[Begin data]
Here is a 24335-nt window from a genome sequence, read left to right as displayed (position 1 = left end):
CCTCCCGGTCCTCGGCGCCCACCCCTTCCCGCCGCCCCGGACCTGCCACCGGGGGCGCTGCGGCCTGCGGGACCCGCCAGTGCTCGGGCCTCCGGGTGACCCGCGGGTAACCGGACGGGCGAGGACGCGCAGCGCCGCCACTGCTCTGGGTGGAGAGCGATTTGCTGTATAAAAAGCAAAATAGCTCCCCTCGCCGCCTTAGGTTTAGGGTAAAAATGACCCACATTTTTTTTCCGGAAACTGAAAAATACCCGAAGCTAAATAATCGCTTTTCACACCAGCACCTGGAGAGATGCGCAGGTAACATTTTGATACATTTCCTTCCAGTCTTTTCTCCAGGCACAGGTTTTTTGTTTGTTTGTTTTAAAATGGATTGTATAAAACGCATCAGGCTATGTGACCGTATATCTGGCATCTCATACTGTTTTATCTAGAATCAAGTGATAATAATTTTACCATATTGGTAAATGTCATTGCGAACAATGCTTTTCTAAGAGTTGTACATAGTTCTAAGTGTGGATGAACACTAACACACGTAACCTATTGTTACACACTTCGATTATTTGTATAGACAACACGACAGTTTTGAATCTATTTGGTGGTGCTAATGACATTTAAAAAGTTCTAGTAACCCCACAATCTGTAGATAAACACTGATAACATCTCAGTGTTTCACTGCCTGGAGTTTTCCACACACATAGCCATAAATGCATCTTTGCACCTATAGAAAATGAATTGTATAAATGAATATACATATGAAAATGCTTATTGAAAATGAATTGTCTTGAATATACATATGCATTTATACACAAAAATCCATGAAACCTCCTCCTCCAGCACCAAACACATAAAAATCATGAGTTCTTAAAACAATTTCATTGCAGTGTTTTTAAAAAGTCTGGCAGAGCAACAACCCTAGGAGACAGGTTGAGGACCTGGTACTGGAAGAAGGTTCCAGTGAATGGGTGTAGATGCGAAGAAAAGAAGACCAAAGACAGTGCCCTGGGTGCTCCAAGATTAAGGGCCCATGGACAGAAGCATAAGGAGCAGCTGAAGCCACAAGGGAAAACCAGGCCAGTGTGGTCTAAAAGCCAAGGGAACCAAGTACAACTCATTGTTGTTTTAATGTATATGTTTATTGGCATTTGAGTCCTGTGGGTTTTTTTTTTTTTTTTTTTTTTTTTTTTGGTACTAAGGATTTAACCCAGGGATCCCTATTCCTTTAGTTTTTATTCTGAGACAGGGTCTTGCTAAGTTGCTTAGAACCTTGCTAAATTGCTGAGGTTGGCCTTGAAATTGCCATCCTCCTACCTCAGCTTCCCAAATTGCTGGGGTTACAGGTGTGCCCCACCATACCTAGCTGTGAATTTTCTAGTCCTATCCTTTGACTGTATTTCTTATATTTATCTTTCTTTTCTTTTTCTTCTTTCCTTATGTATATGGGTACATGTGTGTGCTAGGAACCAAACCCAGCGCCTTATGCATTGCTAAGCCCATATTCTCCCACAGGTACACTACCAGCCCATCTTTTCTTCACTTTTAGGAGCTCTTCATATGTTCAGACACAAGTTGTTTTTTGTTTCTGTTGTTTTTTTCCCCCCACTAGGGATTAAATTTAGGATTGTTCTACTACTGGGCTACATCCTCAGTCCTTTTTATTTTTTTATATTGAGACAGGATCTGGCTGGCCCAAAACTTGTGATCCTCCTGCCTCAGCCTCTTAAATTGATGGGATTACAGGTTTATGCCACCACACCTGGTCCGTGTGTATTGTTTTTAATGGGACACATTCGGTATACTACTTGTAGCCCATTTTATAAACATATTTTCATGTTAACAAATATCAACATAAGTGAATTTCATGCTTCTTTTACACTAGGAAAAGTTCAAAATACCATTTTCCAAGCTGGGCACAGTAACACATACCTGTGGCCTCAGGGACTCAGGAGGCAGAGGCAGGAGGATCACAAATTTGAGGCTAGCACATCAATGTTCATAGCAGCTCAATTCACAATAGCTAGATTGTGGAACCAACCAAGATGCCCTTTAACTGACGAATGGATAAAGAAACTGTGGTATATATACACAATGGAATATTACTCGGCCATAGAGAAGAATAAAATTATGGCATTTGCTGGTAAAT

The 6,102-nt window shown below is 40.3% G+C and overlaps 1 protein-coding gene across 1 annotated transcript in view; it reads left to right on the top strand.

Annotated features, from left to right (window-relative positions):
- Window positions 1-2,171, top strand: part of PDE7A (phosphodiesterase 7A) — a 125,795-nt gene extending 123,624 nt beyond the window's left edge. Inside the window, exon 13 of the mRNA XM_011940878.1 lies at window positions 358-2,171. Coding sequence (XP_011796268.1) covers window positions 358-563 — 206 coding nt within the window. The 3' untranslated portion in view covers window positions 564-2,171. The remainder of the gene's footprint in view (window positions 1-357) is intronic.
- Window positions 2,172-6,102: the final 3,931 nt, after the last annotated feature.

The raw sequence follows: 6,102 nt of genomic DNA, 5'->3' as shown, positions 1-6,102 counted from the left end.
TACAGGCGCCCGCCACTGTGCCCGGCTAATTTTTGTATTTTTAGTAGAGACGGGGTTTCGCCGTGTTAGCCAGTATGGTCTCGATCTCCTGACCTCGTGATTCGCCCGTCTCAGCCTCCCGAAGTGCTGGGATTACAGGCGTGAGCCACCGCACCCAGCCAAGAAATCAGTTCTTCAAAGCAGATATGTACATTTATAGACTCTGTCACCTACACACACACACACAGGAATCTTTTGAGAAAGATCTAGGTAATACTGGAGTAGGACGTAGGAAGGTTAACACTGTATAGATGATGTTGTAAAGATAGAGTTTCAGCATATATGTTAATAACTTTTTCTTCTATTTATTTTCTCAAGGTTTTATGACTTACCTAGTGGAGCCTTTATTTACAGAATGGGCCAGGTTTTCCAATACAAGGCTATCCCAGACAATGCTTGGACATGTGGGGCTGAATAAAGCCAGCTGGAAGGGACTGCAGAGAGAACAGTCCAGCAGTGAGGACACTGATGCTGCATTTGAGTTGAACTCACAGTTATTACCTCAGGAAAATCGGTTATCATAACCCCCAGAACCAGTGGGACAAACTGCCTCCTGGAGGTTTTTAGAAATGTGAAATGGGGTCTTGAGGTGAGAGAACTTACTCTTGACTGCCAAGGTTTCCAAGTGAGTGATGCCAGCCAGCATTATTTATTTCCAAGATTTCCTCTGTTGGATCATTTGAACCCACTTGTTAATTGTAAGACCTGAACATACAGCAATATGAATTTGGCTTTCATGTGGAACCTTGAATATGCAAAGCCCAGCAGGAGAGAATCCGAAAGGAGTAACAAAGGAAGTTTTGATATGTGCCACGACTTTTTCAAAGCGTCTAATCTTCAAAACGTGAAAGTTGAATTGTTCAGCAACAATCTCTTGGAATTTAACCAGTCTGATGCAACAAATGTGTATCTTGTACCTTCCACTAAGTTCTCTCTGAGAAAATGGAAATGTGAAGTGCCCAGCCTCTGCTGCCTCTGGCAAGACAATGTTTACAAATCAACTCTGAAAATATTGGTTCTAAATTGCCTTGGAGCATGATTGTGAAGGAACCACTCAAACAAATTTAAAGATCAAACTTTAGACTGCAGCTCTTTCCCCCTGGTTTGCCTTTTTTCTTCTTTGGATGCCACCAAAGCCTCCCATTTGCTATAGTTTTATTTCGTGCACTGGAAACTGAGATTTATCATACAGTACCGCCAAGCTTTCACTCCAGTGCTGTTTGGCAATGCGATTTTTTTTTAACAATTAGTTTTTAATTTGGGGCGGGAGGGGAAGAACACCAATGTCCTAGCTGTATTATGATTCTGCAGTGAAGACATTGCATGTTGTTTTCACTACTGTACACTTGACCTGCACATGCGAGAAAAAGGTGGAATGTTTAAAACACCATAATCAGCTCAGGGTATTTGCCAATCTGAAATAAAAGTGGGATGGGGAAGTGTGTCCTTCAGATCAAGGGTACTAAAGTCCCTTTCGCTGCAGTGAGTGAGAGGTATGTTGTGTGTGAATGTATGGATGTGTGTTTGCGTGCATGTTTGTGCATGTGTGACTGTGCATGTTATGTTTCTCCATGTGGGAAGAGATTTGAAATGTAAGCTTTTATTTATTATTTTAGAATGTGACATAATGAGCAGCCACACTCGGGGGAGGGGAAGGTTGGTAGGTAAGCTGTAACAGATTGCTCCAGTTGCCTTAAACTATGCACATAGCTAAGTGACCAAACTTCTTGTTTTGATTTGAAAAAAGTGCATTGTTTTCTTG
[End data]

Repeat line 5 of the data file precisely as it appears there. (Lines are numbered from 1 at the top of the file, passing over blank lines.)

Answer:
- Window positions 1-2,171, top strand: part of PDE7A (phosphodiesterase 7A) — a 125,795-nt gene extending 123,624 nt beyond the window's left edge. Inside the window, exon 13 of the mRNA XM_011940878.1 lies at window positions 358-2,171. Coding sequence (XP_011796268.1) covers window positions 358-563 — 206 coding nt within the window. The 3' untranslated portion in view covers window positions 564-2,171. The remainder of the gene's footprint in view (window positions 1-357) is intronic.